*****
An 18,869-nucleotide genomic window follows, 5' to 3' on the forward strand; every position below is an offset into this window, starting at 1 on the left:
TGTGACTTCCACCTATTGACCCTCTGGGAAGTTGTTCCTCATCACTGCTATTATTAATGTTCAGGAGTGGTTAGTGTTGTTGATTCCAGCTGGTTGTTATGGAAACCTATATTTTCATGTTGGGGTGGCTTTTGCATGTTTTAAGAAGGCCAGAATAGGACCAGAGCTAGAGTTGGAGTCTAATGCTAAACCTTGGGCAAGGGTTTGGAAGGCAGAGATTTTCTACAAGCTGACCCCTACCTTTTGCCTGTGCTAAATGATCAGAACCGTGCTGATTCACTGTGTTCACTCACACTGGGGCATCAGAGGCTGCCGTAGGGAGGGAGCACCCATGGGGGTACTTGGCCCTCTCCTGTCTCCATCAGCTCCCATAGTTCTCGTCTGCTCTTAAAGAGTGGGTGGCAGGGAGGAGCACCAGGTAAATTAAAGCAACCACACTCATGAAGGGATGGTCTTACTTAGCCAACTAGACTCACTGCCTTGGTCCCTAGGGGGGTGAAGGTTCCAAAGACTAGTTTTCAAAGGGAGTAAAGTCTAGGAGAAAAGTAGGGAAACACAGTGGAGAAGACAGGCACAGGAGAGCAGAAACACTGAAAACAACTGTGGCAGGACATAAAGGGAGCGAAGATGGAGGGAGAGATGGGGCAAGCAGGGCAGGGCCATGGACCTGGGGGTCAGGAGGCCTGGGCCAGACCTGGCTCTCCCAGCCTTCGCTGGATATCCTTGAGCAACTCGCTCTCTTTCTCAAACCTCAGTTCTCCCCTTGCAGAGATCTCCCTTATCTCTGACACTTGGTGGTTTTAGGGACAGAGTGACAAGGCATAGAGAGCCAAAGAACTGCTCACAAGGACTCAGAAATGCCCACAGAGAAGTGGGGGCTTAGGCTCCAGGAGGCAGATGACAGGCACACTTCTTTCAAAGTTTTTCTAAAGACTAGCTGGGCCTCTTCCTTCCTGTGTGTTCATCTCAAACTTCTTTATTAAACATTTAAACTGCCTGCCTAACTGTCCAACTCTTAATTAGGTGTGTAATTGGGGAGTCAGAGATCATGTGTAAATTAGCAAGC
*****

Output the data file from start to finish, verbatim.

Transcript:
An 18,869-nucleotide genomic window follows, 5' to 3' on the forward strand; every position below is an offset into this window, starting at 1 on the left:
TGTGACTTCCACCTATTGACCCTCTGGGAAGTTGTTCCTCATCACTGCTATTATTAATGTTCAGGAGTGGTTAGTGTTGTTGATTCCAGCTGGTTGTTATGGAAACCTATATTTTCATGTTGGGGTGGCTTTTGCATGTTTTAAGAAGGCCAGAATAGGACCAGAGCTAGAGTTGGAGTCTAATGCTAAACCTTGGGCAAGGGTTTGGAAGGCAGAGATTTTCTACAAGCTGACCCCTACCTTTTGCCTGTGCTAAATGATCAGAACCGTGCTGATTCACTGTGTTCACTCACACTGGGGCATCAGAGGCTGCCGTAGGGAGGGAGCACCCATGGGGGTACTTGGCCCTCTCCTGTCTCCATCAGCTCCCATAGTTCTCGTCTGCTCTTAAAGAGTGGGTGGCAGGGAGGAGCACCAGGTAAATTAAAGCAACCACACTCATGAAGGGATGGTCTTACTTAGCCAACTAGACTCACTGCCTTGGTCCCTAGGGGGGTGAAGGTTCCAAAGACTAGTTTTCAAAGGGAGTAAAGTCTAGGAGAAAAGTAGGGAAACACAGTGGAGAAGACAGGCACAGGAGAGCAGAAACACTGAAAACAACTGTGGCAGGACATAAAGGGAGCGAAGATGGAGGGAGAGATGGGGCAAGCAGGGCAGGGCCATGGACCTGGGGGTCAGGAGGCCTGGGCCAGACCTGGCTCTCCCAGCCTTCGCTGGATATCCTTGAGCAACTCGCTCTCTTTCTCAAACCTCAGTTCTCCCCTTGCAGAGATCTCCCTTATCTCTGACACTTGGTGGTTTTAGGGACAGAGTGACAAGGCATAGAGAGCCAAAGAACTGCTCACAAGGACTCAGAAATGCCCACAGAGAAGTGGGGGCTTAGGCTCCAGGAGGCAGATGACAGGCACACTTCTTTCAAAGTTTTTCTAAAGACTAGCTGGGCCTCTTCCTTCCTGTGTGTTCATCTCAAACTTCTTTATTAAACATTTAAACTGCCTGCCTAACTGTCCAACTCTTAATTAGGTGTGTAATTGGGGAGTCAGAGATCATGTGTAAATTAGCAAGC